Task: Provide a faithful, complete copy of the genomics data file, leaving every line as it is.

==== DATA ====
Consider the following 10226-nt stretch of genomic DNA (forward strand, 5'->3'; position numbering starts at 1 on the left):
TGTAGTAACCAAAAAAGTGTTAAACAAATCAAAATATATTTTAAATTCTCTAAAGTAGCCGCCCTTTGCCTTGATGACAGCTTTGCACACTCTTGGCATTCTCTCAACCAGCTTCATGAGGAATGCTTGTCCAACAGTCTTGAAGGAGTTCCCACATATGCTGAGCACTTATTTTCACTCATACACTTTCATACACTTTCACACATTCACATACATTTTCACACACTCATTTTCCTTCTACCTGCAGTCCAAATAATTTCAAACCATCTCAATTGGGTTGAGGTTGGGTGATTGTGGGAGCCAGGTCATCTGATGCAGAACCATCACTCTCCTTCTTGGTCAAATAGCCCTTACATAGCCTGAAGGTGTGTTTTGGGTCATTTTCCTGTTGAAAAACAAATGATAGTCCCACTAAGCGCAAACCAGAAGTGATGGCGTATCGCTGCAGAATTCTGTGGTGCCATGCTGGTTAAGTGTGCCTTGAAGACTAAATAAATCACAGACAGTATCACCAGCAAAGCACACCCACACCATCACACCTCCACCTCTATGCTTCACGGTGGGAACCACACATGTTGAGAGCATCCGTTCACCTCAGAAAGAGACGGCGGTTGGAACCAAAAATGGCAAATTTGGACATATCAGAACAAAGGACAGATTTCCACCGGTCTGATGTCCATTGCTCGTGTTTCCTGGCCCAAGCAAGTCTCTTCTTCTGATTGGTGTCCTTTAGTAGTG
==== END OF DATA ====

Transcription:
Consider the following 10226-nt stretch of genomic DNA (forward strand, 5'->3'; position numbering starts at 1 on the left):
TGTAGTAACCAAAAAAGTGTTAAACAAATCAAAATATATTTTAAATTCTCTAAAGTAGCCGCCCTTTGCCTTGATGACAGCTTTGCACACTCTTGGCATTCTCTCAACCAGCTTCATGAGGAATGCTTGTCCAACAGTCTTGAAGGAGTTCCCACATATGCTGAGCACTTATTTTCACTCATACACTTTCATACACTTTCACACATTCACATACATTTTCACACACTCATTTTCCTTCTACCTGCAGTCCAAATAATTTCAAACCATCTCAATTGGGTTGAGGTTGGGTGATTGTGGGAGCCAGGTCATCTGATGCAGAACCATCACTCTCCTTCTTGGTCAAATAGCCCTTACATAGCCTGAAGGTGTGTTTTGGGTCATTTTCCTGTTGAAAAACAAATGATAGTCCCACTAAGCGCAAACCAGAAGTGATGGCGTATCGCTGCAGAATTCTGTGGTGCCATGCTGGTTAAGTGTGCCTTGAAGACTAAATAAATCACAGACAGTATCACCAGCAAAGCACACCCACACCATCACACCTCCACCTCTATGCTTCACGGTGGGAACCACACATGTTGAGAGCATCCGTTCACCTCAGAAAGAGACGGCGGTTGGAACCAAAAATGGCAAATTTGGACATATCAGAACAAAGGACAGATTTCCACCGGTCTGATGTCCATTGCTCGTGTTTCCTGGCCCAAGCAAGTCTCTTCTTCTGATTGGTGTCCTTTAGTAGTG